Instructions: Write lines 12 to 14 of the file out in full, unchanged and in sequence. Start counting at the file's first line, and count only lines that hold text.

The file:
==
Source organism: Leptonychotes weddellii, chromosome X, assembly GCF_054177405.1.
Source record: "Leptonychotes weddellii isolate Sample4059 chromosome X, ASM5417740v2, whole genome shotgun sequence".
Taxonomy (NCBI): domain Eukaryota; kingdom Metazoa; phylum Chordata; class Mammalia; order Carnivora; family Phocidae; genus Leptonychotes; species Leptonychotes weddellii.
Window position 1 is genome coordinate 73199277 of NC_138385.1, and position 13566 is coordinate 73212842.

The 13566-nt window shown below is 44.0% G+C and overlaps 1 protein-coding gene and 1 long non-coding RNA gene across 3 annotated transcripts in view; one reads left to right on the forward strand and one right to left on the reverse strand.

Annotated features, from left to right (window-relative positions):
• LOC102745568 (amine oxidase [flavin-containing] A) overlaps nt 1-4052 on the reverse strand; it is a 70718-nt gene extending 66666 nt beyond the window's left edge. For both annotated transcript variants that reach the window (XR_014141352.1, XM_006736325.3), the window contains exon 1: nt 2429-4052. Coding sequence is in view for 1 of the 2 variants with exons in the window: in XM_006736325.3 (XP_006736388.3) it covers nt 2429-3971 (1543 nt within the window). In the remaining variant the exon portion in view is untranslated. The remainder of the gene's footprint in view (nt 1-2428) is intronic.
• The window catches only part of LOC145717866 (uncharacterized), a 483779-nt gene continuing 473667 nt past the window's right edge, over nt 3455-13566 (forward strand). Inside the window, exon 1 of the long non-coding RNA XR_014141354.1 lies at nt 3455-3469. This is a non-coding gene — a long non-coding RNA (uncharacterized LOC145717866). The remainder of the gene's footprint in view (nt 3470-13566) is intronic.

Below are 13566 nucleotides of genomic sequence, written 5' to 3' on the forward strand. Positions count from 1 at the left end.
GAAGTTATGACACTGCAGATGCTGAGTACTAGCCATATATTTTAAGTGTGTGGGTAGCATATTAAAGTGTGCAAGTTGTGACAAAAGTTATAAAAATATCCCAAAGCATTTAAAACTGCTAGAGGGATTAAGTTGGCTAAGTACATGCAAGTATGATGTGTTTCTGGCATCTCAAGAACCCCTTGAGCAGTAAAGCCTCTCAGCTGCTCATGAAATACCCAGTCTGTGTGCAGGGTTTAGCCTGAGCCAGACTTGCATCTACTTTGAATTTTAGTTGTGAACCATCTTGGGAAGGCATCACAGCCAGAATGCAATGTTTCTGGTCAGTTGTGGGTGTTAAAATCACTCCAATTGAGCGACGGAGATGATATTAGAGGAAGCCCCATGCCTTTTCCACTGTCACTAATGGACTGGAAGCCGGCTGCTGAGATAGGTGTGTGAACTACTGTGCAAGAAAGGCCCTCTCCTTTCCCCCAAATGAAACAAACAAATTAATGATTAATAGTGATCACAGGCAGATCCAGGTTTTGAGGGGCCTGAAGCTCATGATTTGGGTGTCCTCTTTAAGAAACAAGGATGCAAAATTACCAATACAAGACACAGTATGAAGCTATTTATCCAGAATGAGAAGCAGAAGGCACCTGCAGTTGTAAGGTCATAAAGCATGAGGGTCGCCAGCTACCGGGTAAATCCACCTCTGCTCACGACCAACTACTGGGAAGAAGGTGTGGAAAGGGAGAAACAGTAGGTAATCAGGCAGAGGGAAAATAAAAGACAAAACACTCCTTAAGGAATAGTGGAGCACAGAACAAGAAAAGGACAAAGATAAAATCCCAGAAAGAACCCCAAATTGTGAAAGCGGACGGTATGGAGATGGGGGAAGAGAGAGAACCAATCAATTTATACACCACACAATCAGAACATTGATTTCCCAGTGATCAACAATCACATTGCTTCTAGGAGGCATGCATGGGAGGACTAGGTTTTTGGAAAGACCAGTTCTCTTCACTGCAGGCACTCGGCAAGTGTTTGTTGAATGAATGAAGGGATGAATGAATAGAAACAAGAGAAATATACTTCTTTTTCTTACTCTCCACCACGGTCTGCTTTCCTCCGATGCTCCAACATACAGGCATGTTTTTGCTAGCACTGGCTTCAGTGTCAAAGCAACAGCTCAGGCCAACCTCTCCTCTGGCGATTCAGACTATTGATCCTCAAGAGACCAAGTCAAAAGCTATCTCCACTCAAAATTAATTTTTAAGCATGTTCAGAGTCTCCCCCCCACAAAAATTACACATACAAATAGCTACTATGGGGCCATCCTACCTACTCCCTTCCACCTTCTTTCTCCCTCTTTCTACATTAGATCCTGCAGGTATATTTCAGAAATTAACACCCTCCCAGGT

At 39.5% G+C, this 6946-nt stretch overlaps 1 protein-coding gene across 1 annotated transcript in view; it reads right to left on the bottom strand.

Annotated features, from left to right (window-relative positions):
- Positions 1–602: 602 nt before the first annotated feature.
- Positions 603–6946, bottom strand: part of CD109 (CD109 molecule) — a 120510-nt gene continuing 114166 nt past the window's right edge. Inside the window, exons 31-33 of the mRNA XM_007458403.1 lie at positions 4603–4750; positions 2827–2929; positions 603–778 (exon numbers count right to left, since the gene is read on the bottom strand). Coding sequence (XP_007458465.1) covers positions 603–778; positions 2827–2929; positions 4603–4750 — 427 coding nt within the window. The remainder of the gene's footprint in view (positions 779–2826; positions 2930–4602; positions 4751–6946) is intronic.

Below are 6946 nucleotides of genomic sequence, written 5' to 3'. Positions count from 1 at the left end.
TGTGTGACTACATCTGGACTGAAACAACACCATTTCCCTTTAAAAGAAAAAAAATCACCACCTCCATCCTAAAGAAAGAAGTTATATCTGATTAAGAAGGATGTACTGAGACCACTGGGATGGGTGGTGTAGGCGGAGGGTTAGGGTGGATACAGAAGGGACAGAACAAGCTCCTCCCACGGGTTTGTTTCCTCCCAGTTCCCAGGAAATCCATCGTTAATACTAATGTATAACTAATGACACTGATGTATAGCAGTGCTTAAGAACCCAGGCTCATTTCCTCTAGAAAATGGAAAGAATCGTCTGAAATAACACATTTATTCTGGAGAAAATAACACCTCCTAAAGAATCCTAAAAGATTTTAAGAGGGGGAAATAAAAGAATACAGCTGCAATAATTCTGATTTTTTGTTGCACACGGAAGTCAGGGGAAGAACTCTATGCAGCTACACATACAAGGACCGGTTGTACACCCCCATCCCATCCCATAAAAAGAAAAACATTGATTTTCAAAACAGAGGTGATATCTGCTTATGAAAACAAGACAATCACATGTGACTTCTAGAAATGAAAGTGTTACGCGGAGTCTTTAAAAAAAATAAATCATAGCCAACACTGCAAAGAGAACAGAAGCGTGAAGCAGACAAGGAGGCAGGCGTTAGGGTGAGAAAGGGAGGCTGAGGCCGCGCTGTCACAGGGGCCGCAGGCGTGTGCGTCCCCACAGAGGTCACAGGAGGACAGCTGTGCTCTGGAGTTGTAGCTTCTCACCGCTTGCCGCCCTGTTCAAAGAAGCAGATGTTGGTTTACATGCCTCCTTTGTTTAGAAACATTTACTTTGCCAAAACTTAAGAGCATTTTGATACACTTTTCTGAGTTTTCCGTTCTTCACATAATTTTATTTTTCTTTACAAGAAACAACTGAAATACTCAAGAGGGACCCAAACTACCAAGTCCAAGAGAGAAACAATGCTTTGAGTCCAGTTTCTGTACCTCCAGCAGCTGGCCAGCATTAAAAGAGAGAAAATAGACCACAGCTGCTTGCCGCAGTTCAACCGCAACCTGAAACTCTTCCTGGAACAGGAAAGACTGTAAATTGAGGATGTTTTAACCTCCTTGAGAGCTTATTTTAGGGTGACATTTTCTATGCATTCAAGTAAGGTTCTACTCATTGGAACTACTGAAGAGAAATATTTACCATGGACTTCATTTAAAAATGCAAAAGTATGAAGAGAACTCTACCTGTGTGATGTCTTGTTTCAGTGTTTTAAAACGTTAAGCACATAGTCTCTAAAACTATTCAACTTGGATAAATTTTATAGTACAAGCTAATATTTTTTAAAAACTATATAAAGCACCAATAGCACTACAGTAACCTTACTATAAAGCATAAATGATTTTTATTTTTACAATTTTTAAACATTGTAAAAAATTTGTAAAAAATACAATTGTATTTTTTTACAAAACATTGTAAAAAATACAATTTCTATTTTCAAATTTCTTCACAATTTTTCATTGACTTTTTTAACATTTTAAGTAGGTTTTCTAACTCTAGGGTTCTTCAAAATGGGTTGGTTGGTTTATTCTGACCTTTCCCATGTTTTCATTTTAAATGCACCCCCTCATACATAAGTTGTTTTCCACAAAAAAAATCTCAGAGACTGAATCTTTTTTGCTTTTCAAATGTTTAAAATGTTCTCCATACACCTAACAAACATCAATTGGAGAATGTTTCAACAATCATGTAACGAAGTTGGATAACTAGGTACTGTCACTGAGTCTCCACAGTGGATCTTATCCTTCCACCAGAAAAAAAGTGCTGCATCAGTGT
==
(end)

Annotated features, from left to right (window-relative positions):
- Positions 1–602: 602 nt before the first annotated feature.
- Positions 603–6946, bottom strand: part of CD109 (CD109 molecule) — a 120510-nt gene continuing 114166 nt past the window's right edge. Inside the window, exons 31-33 of the mRNA XM_007458403.1 lie at positions 4603–4750; positions 2827–2929; positions 603–778 (exon numbers count right to left, since the gene is read on the bottom strand). Coding sequence (XP_007458465.1) covers positions 603–778; positions 2827–2929; positions 4603–4750 — 427 coding nt within the window. The remainder of the gene's footprint in view (positions 779–2826; positions 2930–4602; positions 4751–6946) is intronic.